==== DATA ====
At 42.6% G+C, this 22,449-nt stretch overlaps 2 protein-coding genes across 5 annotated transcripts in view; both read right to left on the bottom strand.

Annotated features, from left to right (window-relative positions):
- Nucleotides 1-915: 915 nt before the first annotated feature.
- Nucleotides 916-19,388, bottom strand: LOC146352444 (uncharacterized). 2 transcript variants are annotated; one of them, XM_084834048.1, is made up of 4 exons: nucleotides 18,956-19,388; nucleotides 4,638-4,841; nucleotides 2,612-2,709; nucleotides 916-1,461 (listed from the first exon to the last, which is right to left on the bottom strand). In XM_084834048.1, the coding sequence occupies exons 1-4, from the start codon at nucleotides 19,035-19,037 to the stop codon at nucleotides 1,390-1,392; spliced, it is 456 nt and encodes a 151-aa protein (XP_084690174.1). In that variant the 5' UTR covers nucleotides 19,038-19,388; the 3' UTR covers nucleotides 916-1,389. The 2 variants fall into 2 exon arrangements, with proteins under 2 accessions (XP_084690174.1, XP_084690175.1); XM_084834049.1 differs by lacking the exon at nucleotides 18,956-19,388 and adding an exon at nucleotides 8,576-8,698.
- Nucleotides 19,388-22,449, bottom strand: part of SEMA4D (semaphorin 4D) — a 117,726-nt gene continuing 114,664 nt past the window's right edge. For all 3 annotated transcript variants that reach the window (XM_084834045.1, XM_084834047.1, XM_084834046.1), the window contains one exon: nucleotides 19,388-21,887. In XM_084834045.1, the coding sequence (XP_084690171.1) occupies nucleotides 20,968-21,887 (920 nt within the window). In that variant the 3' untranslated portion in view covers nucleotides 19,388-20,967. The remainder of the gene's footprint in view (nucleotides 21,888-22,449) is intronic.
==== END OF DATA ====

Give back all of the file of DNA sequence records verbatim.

At 42.6% G+C, this 22,449-nt stretch overlaps 2 protein-coding genes across 5 annotated transcripts in view; both read right to left on the bottom strand.

Annotated features, from left to right (window-relative positions):
- Nucleotides 1-915: 915 nt before the first annotated feature.
- Nucleotides 916-19,388, bottom strand: LOC146352444 (uncharacterized). 2 transcript variants are annotated; one of them, XM_084834048.1, is made up of 4 exons: nucleotides 18,956-19,388; nucleotides 4,638-4,841; nucleotides 2,612-2,709; nucleotides 916-1,461 (listed from the first exon to the last, which is right to left on the bottom strand). In XM_084834048.1, the coding sequence occupies exons 1-4, from the start codon at nucleotides 19,035-19,037 to the stop codon at nucleotides 1,390-1,392; spliced, it is 456 nt and encodes a 151-aa protein (XP_084690174.1). In that variant the 5' UTR covers nucleotides 19,038-19,388; the 3' UTR covers nucleotides 916-1,389. The 2 variants fall into 2 exon arrangements, with proteins under 2 accessions (XP_084690174.1, XP_084690175.1); XM_084834049.1 differs by lacking the exon at nucleotides 18,956-19,388 and adding an exon at nucleotides 8,576-8,698.
- Nucleotides 19,388-22,449, bottom strand: part of SEMA4D (semaphorin 4D) — a 117,726-nt gene continuing 114,664 nt past the window's right edge. For all 3 annotated transcript variants that reach the window (XM_084834045.1, XM_084834047.1, XM_084834046.1), the window contains one exon: nucleotides 19,388-21,887. In XM_084834045.1, the coding sequence (XP_084690171.1) occupies nucleotides 20,968-21,887 (920 nt within the window). In that variant the 3' untranslated portion in view covers nucleotides 19,388-20,967. The remainder of the gene's footprint in view (nucleotides 21,888-22,449) is intronic.